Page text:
View Entire Collection
By Clinical Topic
By State Requirement
Diabetes – Summer 2012
Future of Nursing Initiative
Heart Failure - Fall 2011
Influenza - Winter 2011
Nursing Ethics - Fall 2011
Trauma - Fall 2010
Traumatic Brain Injury - Fall 2010
Fluids & Electrolytes
MONDAY, Sept. 17 (HealthDay News) -- Health ambiguity, or uncertainty about the outcome of illness, is significantly associated with depression in survivors of first stroke, and this association is stronger for men than women, according to research published online Sept. 14 in the Archives of Physical Medicine and Rehabilitation.
Michael J. McCarthy, Ph.D., of the University of Cincinnati, and colleagues conducted a cross-sectional survey study involving 36 survivors of first stroke (16 female and 20 male) within the preceding 36 months to assess the interaction between health ambiguity and depressive symptoms and whether or not gender moderates the association.
The researchers found that health ambiguity, gender, and their interaction with one another were significantly associated with post-stroke depressive symptoms. There was a stronger correlation between health ambiguity and depressive symptoms for males than for females.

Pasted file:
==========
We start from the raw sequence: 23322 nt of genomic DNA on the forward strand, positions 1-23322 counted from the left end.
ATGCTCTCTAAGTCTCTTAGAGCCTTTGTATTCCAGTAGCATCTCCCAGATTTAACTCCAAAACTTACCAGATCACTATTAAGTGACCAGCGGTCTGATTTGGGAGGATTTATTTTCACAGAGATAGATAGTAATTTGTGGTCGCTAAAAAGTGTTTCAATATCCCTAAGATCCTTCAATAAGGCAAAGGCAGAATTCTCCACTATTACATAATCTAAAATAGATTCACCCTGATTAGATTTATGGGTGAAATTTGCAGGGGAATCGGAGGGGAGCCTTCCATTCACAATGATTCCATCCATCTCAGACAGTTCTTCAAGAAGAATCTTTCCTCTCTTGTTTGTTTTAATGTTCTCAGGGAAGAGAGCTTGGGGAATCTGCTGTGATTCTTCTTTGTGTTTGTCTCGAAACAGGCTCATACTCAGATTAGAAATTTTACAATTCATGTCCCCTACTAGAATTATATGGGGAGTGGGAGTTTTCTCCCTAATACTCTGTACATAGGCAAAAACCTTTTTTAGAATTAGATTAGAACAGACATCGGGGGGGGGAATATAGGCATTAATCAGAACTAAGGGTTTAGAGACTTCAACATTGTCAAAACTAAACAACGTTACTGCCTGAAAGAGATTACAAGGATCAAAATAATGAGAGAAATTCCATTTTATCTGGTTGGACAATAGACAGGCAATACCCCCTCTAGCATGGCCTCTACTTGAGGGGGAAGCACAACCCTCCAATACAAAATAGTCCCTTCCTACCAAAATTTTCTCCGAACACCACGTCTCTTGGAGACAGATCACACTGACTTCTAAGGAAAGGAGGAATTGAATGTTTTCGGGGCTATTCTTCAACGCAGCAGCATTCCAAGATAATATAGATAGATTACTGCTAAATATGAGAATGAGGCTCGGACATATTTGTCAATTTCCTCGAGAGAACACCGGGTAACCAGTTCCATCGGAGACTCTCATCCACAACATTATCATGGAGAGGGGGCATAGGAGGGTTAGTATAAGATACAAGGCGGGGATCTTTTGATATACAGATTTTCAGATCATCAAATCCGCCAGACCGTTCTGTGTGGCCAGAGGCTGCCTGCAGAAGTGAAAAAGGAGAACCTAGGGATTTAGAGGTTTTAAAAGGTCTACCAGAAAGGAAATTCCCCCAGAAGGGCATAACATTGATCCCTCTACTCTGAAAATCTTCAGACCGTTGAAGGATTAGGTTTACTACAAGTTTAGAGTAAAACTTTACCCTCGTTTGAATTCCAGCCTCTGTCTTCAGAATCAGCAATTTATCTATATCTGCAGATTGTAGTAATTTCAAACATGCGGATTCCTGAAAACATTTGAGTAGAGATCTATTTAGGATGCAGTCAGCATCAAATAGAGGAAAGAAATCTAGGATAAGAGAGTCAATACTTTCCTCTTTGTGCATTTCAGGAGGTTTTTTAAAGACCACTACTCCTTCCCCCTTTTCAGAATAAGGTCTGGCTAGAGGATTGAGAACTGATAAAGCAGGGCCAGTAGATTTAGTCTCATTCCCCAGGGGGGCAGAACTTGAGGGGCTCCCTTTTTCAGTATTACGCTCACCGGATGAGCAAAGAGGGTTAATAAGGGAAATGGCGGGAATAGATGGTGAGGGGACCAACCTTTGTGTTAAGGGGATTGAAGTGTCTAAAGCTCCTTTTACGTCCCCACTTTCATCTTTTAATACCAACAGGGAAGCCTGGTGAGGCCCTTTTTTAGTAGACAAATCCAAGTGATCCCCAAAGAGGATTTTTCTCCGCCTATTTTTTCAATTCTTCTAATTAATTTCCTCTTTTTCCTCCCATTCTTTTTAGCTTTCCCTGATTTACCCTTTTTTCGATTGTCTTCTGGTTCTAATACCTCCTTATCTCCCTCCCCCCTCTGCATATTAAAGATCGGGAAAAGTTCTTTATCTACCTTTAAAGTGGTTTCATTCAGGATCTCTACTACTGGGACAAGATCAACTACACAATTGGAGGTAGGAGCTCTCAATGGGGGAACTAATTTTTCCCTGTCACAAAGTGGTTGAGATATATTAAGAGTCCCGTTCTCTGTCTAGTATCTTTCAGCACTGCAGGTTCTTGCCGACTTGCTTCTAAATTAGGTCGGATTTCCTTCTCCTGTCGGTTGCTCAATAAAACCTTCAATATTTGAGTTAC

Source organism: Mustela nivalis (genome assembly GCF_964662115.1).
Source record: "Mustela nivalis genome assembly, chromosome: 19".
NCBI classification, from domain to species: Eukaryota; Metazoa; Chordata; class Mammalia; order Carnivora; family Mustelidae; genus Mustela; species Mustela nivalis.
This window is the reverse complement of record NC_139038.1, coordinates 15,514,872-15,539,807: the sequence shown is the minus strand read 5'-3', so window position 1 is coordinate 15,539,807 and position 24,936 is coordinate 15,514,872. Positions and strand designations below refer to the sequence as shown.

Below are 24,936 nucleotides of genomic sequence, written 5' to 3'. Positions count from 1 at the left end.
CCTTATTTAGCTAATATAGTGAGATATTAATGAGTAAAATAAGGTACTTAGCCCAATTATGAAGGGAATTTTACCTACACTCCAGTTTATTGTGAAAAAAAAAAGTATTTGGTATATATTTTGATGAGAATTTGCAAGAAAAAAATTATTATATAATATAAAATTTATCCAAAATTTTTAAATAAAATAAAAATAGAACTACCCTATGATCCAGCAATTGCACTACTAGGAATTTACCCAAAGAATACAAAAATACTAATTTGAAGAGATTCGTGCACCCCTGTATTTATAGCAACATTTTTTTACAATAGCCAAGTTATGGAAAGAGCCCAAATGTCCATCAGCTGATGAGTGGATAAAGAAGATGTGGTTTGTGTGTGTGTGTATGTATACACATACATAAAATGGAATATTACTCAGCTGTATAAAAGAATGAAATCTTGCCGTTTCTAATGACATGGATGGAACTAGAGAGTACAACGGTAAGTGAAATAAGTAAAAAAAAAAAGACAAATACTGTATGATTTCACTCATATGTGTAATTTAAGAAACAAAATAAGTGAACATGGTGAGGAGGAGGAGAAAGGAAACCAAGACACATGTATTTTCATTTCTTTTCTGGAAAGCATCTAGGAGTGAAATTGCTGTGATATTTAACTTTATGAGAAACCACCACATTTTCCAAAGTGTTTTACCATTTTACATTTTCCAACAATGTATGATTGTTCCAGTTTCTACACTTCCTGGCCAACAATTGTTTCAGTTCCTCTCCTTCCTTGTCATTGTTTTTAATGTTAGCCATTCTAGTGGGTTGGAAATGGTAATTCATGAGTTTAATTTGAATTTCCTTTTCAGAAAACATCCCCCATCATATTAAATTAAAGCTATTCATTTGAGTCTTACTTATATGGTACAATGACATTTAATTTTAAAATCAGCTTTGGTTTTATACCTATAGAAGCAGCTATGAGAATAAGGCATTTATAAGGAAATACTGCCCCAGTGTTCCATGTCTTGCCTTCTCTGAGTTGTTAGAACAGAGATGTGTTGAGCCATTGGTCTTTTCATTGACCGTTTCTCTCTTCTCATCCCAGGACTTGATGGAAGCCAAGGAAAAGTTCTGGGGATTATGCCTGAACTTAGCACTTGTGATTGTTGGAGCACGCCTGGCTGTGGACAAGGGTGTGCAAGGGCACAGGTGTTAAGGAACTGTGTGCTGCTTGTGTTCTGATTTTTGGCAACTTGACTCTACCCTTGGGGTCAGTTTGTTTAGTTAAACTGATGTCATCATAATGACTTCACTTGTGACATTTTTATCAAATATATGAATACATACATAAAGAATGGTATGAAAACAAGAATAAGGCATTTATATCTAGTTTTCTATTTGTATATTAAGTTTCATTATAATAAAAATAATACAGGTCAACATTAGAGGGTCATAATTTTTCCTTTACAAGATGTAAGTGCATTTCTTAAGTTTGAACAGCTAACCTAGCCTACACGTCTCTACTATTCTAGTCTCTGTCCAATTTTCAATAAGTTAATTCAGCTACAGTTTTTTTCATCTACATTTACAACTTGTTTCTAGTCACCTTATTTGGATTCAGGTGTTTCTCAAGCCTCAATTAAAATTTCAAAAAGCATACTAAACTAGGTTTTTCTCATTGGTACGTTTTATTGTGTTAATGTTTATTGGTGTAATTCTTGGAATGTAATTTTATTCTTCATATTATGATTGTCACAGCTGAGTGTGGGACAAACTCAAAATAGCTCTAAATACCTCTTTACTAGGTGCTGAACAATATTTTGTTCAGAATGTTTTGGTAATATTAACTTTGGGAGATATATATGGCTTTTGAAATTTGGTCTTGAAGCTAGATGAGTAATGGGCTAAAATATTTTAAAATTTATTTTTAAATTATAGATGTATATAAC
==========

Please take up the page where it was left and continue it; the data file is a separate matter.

"This pilot study indicated that gender and health ambiguity impact survivor depressive symptoms, independently and in conjunction with one another," the authors write. "Future research, with more sociodemographically diverse samples, should further examine how gender-based health-related beliefs affect survivor outcomes, as well as factors that may protect female survivors from the harmful effects of health ambiguity."
Full Text (subscription or payment may be required)
Sign up for our free enewsletters to stay up-to-date in your area of practice - or take a look at an archive of prior issues
Join our CESaver program to earn up to 100 contact hours for only $34.95
Explore a world of online resources
Back to Top